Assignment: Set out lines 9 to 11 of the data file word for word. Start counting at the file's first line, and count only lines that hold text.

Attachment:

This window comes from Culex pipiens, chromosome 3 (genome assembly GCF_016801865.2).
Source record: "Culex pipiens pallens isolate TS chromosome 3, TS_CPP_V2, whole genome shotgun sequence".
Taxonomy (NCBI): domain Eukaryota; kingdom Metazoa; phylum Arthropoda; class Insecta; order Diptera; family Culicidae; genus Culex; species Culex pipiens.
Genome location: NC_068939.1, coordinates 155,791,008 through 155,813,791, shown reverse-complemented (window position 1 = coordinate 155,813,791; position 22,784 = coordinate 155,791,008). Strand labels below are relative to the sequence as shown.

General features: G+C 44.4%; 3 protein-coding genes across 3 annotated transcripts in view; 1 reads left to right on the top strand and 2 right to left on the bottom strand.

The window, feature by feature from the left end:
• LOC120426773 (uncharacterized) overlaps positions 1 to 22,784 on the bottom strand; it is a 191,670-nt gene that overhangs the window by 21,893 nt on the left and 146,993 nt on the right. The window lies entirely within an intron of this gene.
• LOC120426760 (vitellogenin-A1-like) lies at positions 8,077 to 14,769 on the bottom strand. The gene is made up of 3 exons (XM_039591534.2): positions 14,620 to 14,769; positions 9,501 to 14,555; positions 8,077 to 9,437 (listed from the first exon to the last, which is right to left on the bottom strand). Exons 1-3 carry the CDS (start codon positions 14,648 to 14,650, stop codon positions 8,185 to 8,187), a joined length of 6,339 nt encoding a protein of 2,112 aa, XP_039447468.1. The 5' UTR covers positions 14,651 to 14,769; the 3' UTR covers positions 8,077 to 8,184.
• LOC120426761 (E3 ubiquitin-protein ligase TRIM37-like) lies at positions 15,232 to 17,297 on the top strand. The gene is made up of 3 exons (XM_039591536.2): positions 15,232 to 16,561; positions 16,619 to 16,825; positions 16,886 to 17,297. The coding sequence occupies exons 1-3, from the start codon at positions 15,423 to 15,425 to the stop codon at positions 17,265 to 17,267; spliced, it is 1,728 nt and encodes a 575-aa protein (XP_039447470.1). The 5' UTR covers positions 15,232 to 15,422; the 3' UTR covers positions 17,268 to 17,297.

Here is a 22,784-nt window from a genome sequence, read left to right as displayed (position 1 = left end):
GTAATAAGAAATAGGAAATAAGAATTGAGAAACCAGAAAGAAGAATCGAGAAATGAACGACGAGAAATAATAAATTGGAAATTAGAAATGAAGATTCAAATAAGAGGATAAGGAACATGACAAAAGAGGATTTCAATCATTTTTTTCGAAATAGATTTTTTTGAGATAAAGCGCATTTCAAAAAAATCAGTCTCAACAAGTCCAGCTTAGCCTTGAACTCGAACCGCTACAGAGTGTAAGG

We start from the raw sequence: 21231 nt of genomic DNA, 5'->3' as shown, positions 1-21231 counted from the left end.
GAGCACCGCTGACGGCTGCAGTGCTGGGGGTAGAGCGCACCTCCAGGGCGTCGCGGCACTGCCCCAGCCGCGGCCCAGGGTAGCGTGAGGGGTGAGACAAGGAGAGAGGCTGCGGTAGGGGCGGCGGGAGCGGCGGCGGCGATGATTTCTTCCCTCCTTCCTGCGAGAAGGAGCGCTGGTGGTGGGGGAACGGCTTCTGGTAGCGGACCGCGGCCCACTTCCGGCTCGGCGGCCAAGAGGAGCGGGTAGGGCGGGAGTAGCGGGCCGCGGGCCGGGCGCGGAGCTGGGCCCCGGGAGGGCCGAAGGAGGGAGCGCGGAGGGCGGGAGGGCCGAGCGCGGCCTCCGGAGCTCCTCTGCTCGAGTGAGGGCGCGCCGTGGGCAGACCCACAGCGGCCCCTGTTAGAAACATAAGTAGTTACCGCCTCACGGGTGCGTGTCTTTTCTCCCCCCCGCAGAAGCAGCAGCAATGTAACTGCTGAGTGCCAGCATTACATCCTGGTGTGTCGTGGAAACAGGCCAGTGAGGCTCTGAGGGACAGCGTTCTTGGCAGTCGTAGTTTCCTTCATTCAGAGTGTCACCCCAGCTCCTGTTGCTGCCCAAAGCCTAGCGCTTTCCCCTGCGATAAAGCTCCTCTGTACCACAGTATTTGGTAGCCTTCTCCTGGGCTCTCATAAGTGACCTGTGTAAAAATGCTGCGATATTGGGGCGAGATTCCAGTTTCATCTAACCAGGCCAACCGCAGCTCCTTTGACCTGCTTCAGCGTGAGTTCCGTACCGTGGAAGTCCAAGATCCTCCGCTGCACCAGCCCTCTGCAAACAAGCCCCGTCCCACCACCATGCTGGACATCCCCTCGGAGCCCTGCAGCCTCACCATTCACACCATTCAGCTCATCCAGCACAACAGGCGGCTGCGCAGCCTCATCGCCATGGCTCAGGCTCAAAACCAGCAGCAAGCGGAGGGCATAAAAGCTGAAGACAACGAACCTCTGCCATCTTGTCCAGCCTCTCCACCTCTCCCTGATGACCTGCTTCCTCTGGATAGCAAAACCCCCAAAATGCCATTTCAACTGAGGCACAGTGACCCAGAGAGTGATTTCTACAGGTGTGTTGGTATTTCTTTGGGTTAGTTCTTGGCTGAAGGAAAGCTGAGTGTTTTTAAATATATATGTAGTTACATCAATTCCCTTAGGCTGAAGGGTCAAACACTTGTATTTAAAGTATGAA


• LOC120426761 (E3 ubiquitin-protein ligase TRIM37-like) lies at positions 15,232 to 17,297 on the top strand. The gene is made up of 3 exons (XM_039591536.2): positions 15,232 to 16,561; positions 16,619 to 16,825; positions 16,886 to 17,297. The coding sequence occupies exons 1-3, from the start codon at positions 15,423 to 15,425 to the stop codon at positions 17,265 to 17,267; spliced, it is 1,728 nt and encodes a 575-aa protein (XP_039447470.1). The 5' UTR covers positions 15,232 to 15,422; the 3' UTR covers positions 17,268 to 17,297.

Here is a 22,784-nt window from a genome sequence, read left to right as displayed (position 1 = left end):
GTAATAAGAAATAGGAAATAAGAATTGAGAAACCAGAAAGAAGAATCGAGAAATGAACGACGAGAAATAATAAATTGGAAATTAGAAATGAAGATTCAAATAAGAGGATAAGGAACATGACAAAAGAGGATTTCAATCATTTTTTTCGAAATAGATTTTTTTGAGATAAAGCGCATTTCAAAAAAATCAGTCTCAACAAGTCCAGCTTAGCCTTGAACTCGAACCGCTACAGAGTGTAAGG